Despite extensive efforts to combat the troubling rates of obesity, commonly prescribed treatment consisting of lifestyle advices does not seem to produce promising results [23]. This is in line with findings from the study conducted by Finucane et al. revealing a worrying upward trend in BMI worldwide since 1980 [5] [11]. Increasingly, recognition of the role of social network in the understanding of obesity has been accepted, however, there are still limited resources available focusing on how these webs of connections contribute to the development of overweight and obesity [19]. A large majority of research done were to determine the risk of developing overweight or obesity based on the characteristics of specific network groups (such as the friendship group), which highlighted the point that it is possible for clustering of obesity in social groups to occur [19]. However, the use of the social network as interventions for the management of obesity is still unvisited [2]. The aim of this paper is to establish an association between obesity and social network among the adult population and identify the underlying mechanisms. This is vital for the development of holistic interventions to overcome the upsurge in rates of obesity both globally and locally. With this piece of information, we can rely on influential individuals to convey health information and share positive health-related behaviors to the population [2] [12] [19]. A similar strategy has been successful in reducing the spread of HIV/AIDS with the help of social media such as Facebook [24]. Therefore, offline social networks could potentially produce similar results if all aspects of an individual’s daily life are taken into account when designing a future intervention for the treatment of obesity.

2. Methods

2.1. Search Strategy and Key Terms

An electronic literature search was done in March 2021 using 4 databases namely PubMed, Embase, Scopus and Web of Science. Appropriate entry terms and subject headings were identified and entered into each database as part of the search strategy. 3 main concept terms were used across all databases to address the purpose of this review: “social network”, “obesity” and “adult”. Database specific synonyms and subject headings are provided in the Appendix section of this paper. Several synonyms suggested by the databases were removed as it was either irrelevant or were in foreign languages. These includes “social network analytics”, “adipositas”, “fat overload syndrome”, “obesitas” and “prime adult”.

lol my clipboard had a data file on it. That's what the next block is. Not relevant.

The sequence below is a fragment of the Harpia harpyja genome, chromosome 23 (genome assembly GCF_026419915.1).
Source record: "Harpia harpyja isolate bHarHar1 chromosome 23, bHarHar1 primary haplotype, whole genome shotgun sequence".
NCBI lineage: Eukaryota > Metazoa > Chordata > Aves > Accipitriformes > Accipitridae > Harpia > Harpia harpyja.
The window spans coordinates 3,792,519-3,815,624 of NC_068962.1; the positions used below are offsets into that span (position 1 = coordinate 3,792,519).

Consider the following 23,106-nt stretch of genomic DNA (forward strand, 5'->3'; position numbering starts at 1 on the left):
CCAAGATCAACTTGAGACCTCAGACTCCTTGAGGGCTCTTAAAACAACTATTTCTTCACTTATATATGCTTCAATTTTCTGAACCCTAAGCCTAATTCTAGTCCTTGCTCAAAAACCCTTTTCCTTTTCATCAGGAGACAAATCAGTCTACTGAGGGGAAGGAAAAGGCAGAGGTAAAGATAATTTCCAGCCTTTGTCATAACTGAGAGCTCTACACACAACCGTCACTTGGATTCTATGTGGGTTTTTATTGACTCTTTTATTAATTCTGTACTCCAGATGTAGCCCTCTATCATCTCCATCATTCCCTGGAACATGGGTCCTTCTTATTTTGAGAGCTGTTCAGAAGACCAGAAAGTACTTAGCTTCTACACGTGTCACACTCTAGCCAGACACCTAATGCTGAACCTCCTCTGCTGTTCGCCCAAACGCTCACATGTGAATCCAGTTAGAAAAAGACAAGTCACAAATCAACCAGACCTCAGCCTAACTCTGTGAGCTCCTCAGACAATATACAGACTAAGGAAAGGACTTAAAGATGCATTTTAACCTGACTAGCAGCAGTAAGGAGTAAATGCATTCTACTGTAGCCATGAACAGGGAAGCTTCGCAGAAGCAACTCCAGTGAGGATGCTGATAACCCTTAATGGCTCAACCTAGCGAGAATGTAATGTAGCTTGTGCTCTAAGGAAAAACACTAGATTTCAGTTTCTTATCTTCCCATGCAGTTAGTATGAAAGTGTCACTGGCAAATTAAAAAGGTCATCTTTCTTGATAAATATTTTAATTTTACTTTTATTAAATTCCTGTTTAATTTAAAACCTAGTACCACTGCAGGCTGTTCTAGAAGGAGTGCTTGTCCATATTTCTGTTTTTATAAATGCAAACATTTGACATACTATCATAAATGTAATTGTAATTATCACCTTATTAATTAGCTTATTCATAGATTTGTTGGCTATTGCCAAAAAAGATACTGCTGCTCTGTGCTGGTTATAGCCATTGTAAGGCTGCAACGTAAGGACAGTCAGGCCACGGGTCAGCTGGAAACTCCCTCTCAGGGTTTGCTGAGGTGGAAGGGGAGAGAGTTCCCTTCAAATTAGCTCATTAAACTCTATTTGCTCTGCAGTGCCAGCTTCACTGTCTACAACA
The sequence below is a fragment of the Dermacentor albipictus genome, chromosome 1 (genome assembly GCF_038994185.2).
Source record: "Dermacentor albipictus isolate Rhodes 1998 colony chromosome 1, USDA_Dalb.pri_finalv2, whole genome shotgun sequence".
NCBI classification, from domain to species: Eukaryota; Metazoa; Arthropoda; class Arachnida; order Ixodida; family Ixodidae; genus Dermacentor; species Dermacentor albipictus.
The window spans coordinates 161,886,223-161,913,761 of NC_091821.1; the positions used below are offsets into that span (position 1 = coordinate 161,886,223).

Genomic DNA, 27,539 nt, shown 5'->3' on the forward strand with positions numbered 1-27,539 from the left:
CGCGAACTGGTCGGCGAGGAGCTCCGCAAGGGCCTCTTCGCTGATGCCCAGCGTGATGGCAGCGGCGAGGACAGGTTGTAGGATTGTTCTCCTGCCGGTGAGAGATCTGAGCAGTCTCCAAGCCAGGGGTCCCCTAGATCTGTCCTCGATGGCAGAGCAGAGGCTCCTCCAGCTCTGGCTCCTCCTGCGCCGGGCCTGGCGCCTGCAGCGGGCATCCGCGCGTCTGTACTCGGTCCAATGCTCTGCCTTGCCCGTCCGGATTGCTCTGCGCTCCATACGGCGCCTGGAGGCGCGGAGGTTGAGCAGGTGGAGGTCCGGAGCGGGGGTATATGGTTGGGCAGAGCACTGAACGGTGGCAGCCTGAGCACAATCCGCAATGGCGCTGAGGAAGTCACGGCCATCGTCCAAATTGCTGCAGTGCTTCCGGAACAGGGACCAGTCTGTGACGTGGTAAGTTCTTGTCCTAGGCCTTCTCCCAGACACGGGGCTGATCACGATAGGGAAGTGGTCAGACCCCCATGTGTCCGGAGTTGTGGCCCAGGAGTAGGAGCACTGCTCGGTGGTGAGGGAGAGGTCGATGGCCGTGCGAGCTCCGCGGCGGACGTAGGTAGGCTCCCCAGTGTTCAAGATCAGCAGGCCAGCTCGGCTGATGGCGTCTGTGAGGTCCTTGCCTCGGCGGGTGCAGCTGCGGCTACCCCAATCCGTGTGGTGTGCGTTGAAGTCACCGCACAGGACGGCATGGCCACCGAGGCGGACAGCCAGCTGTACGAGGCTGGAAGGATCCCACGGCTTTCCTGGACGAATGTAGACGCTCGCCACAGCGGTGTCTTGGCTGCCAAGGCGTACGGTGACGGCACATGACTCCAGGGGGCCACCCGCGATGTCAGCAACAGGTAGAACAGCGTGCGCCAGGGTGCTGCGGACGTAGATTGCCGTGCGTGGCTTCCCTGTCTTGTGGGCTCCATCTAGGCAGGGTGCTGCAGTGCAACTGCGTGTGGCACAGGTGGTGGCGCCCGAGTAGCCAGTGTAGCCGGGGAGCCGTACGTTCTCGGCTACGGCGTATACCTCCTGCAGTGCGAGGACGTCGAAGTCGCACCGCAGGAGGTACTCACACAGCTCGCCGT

2.2. Study Selection Criteria

1) Inclusion criteria: Included articles were those that provided insights to the relationship between social networks and obesity as well as its underlying mechanisms. Papers that provided recommendation for development of future intervention were also accepted. Besides, the study population must fall within the age group of 18 to 65 years old and belong to the overweight category to be included in this review. Only original papers were used.

2) Exclusion criteria: Papers focusing on pathophysiology of obesity and other related comorbidities were excluded. Studies that examined influence of online social network on weight status as well as effectiveness of online network-

based interventions in the management of obesity were removed.

3) Exception: There were 2 papers in this review that did not meet the age group stipulated in the inclusion criteria but was ultimately included in the study because it contains crucial information pertaining to social network and obesity. Paper written by Hosseini provided information vital for better understanding of the association between social network and obesity. This particular study was the only article that assessed multiple social ties individually and noted the interaction between these relationships contributing to obesity. On the other hand, study conducted by Datar included both adults and children, however, the results were separated according the study subjects.

2.3. Screening of Articles